White House Press Secretary Sean Spicer arrives to hold the daily press briefing at the White House.Carlos Barria / Reuters

White House Press Secretary Sean Spicer on Thursday dismissed a recent CNN report claiming the FBI has information to suggest Trump associates may have worked with Russian operatives in an attempt to undermine Hillary Clinton’s campaign.

Spicer argued that the report was flimsy and, by its own admission, offered no definitive proof of coordination. “Let’s actually look at what CNN reported: They reported that anonymous U.S. officials have told them that information indicates that [associates] of the campaign and suspected operatives coordinated, which they admit is not conclusive of anything bordering on collusion.” He added: “There is probably more evidence that CNN colluded with the Clinton campaign to give her debate questions than the Trump campaign gave any kind of collusion.”  

There is no publicly available, conclusive evidence that people in Trump’s orbit colluded with Russian operatives in an attempt to damage Clinton’s bid. Spicer himself emphasized that on Monday, after FBI Director James Comey publicly revealed for the first time that the agency is investigating Russia’s involvement in the election and whether there was any coordination.

But two recent developments have raised the specter of collusion. CNN’s story, published on Wednesday, alleged that “the FBI has information that indicates associates of President Donald Trump communicated with suspected Russian operatives to possibly coordinate the release of information damaging to Hillary Clinton’s campaign.” And earlier on Wednesday, Representative Adam Schiff, the top Democrat on the House Intelligence Committee, which is also investigating Russia’s role in the election, stated that “there is more than circumstantial evidence now” of collusion, though he did not provide specifics of what that might be.  

When asked by CNN’s Sara Murray Thursday afternoon if he could “say unequivocally that associates of President Trump did not collude with suspected Russian operatives,” Spicer took issue with the ambiguity of the term “associates.” “No, I can’t unequivocally say that nobody ever, in his past, who may or may not have come in contact with him, who sat next to him in a plane,” he said. “The point that I’m making is when you use a term like ‘associate’ ... there’s a reason why you’re doing it, because you don’t have anything concrete,” he added. “What I have a problem with is, specific with the reporting your network did yesterday, is it was one subjective term after another … with no concrete proof that anything happened.”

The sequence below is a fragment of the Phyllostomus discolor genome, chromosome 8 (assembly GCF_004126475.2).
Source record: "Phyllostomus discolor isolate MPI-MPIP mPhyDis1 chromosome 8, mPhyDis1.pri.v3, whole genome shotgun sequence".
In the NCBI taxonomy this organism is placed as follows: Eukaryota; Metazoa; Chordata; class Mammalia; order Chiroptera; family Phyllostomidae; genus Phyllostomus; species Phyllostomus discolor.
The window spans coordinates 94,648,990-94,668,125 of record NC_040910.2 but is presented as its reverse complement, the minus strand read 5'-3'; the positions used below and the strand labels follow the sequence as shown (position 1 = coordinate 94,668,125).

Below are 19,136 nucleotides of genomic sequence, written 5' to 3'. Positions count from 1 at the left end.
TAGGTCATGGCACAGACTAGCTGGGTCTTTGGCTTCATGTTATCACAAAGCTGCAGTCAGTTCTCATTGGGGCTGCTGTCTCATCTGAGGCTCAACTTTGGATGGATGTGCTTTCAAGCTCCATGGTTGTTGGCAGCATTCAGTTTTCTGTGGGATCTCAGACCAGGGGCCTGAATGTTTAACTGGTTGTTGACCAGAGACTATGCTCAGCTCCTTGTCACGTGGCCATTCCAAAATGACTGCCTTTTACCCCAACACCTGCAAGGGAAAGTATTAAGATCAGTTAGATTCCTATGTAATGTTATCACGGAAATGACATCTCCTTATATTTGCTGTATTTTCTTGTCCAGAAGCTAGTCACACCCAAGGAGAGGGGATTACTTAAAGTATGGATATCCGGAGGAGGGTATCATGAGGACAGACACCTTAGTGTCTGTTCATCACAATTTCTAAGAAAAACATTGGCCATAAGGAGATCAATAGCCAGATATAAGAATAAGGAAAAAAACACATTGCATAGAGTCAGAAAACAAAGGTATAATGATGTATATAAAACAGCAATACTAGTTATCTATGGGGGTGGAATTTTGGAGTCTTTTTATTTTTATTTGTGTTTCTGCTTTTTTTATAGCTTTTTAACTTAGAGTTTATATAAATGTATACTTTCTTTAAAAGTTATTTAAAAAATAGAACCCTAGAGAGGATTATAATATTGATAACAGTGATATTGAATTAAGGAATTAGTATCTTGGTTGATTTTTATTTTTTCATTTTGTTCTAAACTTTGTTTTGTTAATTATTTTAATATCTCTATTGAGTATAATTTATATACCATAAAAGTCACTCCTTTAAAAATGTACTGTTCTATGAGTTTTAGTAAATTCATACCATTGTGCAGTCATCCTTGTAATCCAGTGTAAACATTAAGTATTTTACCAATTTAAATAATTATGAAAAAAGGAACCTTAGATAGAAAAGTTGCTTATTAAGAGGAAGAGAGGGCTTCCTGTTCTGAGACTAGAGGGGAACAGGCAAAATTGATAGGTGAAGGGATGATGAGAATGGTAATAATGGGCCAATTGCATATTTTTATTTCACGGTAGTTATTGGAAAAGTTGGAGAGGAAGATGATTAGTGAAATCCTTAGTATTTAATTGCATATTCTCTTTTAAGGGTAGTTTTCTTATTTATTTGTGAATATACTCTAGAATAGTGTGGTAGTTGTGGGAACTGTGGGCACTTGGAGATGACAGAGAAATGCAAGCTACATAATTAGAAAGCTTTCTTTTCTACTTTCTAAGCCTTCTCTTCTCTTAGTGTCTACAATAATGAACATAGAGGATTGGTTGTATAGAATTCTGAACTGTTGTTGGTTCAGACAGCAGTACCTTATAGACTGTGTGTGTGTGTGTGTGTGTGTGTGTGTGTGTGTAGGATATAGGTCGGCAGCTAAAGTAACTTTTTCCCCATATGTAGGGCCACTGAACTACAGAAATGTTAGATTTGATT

Spicer also defended the credibility of House Intelligence Chairman Devin Nunes, who is leading his panel’s examination of the election, but whose public remarks about intelligence have recently caused controversy. On Wednesday, Nunes sent shockwaves through Washington when he claimed that “the intelligence community incidentally collected information about U.S. citizens involved in the Trump transition.” The news did not appear to vindicate Trump’s claim that former President Barack Obama wiretapped him, and Nunes himself has repeatedly said that there’s no evidence of a physical wiretap. The FBI and the Justice Department have indicated that they have no information to support tweets Trump sent earlier this month detailing his Obama allegations.  

Spicer waved off a question from a reporter about whether the White House or an administration official might have given Nunes the information he announced on Wednesday, and which the chairman shared with the president  

“I don’t know what he actually briefed the president on, but I don’t know why he would come up to brief the president on something that we gave him,” Spicer said. “I don’t know that that makes sense. … I’m not aware of it, but it doesn’t really pass the smell test.” On Wednesday, Representative Adam Schiff, the top Democrat on the Intelligence Committee, harshly criticized Nunes for the release of the information, which he said “committee members only learned about” when Nunes went public.

Schiff said that Nunes would have to decide if “he’s leading an investigation” or “going to act as a surrogate of the White House.” Spicer, for his part, said the president “absolutely” remains confident in Nunes’s ability to spearhead his committee’s inquiry.

We want to hear what you think about this article. Submit a letter to the editor or write to letters@theatlantic.com.